The idea was originally the brainchild of the late James Doyle, a chair of the university's philosophy department who became the center's first director. Lucas said Doyle was looking for a way to discuss the humanities as it pertains to urban life. The result was a morning-long confab on architecture. It proved popular and expanded to its present length dealing with a different subject each year.

"It was the Greek idea of the polis," said Dorothy Doyle, whose husband died in 2002. "A city is where intellects come together, and it's a creative, exciting place. He thought of the city as more than just politics and business and athletics."

Dorothy Doyle said it can be easy to neglect the cultural aspects that truly drive a city and make it memorable.

"When you think back on great cities, the ones you still remember, they all celebrated the arts and ideas, the fields that the humanities sponsor," said the University City resident. "That's what this conference has been about, to try and enlarge the notion of what cities have to offer and where you get creativity and genius. It comes from human beings living close together reacting to one another, getting their minds going."

Geoffrey Harpham, director of the North Carolina-based National Humanities Center, will be one of those minds. He'll be speaking on the unusual subject of "What the Humanities Can Tell Science That Science Could Never Have Figured Out on Its Own - and Vice Versa."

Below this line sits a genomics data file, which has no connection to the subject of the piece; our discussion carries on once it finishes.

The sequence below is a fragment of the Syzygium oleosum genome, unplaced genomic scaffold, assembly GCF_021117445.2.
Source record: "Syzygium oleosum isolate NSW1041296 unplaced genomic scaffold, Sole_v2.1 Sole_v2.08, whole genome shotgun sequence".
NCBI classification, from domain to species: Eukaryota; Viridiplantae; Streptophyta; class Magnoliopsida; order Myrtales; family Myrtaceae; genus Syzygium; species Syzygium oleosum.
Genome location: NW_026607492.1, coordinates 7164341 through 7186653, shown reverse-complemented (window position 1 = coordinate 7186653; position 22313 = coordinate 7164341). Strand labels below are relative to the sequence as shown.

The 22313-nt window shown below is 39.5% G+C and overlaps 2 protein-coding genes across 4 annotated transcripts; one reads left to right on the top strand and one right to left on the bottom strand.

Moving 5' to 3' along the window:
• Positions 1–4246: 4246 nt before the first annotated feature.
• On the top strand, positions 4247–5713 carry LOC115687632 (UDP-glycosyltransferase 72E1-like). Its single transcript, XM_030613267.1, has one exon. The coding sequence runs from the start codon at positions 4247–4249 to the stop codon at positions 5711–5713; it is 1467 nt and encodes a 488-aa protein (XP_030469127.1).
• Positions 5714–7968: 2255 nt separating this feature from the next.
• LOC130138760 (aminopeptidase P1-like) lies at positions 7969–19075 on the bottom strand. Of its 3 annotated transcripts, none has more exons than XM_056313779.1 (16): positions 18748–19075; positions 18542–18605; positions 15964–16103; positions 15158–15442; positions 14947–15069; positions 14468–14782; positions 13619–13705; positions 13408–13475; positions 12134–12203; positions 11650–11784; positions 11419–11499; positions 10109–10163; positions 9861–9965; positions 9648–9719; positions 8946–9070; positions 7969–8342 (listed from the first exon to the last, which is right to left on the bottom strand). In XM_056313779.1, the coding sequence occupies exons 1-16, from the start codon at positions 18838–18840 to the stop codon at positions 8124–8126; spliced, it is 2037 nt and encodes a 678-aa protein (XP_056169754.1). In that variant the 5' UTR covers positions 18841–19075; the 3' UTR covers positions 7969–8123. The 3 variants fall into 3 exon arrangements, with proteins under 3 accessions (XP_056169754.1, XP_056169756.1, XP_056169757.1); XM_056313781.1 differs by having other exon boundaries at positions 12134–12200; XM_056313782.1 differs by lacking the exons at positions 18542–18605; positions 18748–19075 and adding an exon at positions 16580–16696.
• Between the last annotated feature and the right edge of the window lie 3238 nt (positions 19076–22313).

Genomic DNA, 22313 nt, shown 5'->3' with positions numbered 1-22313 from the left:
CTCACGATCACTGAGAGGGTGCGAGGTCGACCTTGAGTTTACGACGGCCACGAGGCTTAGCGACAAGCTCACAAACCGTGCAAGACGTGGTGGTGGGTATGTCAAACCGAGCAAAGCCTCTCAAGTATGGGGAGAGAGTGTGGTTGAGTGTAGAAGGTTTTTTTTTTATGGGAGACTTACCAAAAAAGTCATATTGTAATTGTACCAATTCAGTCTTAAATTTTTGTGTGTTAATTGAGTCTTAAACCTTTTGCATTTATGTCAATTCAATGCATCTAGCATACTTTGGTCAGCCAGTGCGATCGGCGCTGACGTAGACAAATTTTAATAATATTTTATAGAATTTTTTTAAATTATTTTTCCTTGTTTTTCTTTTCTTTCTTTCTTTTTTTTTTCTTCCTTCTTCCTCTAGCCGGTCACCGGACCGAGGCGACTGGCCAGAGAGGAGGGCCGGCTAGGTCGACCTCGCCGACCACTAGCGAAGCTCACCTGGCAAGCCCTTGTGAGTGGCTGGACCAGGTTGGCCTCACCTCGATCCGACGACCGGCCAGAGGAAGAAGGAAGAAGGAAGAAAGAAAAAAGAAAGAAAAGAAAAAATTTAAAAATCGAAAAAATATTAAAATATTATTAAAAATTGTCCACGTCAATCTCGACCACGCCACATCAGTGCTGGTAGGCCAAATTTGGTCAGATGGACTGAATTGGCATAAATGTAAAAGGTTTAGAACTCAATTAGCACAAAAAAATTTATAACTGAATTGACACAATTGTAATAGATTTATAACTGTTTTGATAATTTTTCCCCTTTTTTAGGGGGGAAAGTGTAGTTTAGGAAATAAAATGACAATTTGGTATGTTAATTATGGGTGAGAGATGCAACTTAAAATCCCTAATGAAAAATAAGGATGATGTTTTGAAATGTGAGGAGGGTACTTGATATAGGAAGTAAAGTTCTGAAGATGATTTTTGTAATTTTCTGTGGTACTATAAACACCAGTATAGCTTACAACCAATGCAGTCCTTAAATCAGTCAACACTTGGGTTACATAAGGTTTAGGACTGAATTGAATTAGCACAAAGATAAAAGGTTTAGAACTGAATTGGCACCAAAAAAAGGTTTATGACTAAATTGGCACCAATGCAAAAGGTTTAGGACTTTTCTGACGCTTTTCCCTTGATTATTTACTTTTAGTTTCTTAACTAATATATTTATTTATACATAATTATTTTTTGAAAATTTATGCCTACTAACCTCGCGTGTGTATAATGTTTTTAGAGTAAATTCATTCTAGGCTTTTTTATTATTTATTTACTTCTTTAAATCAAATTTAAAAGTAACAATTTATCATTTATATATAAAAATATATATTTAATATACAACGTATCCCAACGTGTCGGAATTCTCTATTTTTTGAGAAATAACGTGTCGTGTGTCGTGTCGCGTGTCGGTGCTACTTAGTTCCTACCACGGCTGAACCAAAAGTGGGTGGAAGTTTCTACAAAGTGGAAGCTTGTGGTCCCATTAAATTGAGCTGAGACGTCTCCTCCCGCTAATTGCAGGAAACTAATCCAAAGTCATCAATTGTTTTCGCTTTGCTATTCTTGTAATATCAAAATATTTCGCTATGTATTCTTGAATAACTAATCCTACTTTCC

"It's a topic that a few people are thinking about intensively, but not a lot of people have thought about," he said.

Harpham said he's deeply interested in the interplay between the humanities and science but he knows of very few conferences like the UMSL event.

"It's unique in my experience, but I hope it's not unique in the world. It's obviously a crucial subject that people need to be thinking about seriously," he said. "The country is becoming more and more urbanized all the time."

Though some presenters like Harpham come from out of town, most are local. This year will feature speakers from Saint Louis University, the Missouri Botanical Garden and the St. Louis Zoo.

Diane Touliatos, director of the Center for the Humanities at UMSL, said she hopes the conference will encourage people to find out more about such local institutions and may be a method to further knowledge about the natural world.